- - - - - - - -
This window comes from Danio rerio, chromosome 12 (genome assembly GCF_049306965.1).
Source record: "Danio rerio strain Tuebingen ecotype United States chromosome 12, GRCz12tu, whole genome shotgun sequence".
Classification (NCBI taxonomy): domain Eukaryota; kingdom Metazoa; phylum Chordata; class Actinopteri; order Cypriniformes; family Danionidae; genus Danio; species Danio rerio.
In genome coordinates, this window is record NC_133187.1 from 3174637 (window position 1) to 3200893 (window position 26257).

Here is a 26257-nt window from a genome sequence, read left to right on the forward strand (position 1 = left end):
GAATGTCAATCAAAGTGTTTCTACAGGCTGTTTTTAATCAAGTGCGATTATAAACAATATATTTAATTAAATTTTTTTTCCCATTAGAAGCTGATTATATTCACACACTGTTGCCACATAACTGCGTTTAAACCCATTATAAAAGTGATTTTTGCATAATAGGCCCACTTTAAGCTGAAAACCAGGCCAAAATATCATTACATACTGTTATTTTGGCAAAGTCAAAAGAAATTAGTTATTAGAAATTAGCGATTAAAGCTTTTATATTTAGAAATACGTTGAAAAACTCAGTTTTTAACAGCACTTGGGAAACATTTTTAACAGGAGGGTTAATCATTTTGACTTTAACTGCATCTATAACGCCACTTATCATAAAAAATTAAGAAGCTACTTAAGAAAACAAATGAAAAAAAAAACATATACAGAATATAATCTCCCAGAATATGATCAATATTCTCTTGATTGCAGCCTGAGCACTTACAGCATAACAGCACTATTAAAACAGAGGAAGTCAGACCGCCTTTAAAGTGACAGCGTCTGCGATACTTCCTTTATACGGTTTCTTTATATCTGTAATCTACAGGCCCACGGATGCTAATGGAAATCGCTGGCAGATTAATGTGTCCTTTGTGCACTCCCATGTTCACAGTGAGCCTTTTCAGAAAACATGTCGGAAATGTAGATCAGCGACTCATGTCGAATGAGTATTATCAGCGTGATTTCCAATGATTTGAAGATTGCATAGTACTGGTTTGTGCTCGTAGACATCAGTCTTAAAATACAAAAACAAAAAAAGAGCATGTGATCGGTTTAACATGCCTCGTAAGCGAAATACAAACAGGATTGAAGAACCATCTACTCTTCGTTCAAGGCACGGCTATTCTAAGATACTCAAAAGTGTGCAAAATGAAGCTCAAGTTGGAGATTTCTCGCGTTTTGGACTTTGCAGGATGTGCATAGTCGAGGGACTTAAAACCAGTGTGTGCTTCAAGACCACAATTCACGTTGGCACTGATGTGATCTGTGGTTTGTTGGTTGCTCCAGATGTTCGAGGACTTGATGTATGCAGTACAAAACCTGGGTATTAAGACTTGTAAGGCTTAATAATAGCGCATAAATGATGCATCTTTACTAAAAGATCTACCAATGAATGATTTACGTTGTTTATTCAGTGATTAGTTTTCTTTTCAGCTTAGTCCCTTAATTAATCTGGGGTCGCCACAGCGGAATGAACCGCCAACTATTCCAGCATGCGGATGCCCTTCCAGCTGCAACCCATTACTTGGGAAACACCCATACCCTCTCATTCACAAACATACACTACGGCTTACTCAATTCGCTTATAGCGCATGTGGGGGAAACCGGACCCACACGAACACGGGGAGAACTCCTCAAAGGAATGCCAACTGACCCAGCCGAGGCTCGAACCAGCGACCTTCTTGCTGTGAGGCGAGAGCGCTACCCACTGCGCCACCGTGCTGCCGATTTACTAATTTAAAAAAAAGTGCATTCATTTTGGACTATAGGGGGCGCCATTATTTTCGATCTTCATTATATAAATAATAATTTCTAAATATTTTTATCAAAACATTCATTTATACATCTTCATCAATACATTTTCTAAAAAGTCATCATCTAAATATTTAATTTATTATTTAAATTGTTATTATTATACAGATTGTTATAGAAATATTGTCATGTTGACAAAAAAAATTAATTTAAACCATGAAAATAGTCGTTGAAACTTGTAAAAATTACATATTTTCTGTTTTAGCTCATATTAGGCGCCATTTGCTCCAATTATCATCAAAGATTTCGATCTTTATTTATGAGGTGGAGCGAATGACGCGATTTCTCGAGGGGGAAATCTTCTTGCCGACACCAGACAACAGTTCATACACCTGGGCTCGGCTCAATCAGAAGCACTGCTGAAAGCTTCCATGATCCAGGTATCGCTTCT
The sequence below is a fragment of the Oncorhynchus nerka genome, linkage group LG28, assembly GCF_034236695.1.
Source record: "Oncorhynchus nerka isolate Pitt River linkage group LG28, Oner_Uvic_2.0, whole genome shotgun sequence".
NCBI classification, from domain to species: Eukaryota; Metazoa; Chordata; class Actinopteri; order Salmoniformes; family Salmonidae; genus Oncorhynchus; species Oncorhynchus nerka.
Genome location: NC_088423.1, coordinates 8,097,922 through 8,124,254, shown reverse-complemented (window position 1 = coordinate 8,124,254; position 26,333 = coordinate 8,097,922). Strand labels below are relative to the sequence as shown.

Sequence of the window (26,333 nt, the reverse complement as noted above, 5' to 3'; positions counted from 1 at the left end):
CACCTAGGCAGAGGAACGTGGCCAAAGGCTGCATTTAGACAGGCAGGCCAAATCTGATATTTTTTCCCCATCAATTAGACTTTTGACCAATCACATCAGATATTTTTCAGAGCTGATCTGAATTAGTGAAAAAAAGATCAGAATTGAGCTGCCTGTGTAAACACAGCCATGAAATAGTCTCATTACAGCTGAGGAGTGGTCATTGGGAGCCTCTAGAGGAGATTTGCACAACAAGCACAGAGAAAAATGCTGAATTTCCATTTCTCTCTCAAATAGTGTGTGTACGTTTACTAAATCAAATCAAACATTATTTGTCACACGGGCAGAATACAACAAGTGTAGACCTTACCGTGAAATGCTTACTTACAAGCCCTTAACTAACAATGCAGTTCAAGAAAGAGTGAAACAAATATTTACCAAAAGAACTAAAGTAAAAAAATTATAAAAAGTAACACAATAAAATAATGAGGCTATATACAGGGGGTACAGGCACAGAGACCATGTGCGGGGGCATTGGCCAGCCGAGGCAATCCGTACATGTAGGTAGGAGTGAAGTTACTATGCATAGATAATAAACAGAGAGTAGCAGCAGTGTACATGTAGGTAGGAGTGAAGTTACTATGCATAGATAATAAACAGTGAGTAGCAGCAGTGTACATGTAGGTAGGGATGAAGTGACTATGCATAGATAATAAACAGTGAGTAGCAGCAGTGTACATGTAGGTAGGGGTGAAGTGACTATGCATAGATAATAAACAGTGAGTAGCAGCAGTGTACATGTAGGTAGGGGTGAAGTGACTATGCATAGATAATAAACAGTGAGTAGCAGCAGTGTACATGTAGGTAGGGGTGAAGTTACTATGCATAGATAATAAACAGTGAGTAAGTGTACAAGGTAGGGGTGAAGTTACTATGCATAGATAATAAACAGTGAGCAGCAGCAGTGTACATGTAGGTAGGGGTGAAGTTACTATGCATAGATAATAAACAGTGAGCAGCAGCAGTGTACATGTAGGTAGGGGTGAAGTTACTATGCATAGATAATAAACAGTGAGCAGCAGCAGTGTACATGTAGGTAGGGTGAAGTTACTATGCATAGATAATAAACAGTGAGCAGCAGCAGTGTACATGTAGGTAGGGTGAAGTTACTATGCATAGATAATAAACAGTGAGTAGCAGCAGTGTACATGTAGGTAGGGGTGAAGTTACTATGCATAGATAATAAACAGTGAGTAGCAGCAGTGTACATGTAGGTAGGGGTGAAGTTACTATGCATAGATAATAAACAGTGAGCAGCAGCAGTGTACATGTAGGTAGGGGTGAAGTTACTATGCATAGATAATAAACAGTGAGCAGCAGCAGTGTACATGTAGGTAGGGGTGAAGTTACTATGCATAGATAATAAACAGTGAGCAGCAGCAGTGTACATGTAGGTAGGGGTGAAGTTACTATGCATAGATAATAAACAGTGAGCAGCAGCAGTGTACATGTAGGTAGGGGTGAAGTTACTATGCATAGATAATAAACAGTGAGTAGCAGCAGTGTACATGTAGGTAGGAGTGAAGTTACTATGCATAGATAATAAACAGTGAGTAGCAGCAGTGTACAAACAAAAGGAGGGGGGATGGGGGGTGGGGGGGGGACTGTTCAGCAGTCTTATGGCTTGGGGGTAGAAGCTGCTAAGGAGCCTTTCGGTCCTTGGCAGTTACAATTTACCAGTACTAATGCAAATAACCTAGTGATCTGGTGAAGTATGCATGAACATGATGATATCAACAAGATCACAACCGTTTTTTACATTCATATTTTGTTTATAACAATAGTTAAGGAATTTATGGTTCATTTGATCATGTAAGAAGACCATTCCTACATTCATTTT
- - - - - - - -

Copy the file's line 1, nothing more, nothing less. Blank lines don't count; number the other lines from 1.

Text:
This window comes from Danio rerio, chromosome 12 (genome assembly GCF_049306965.1).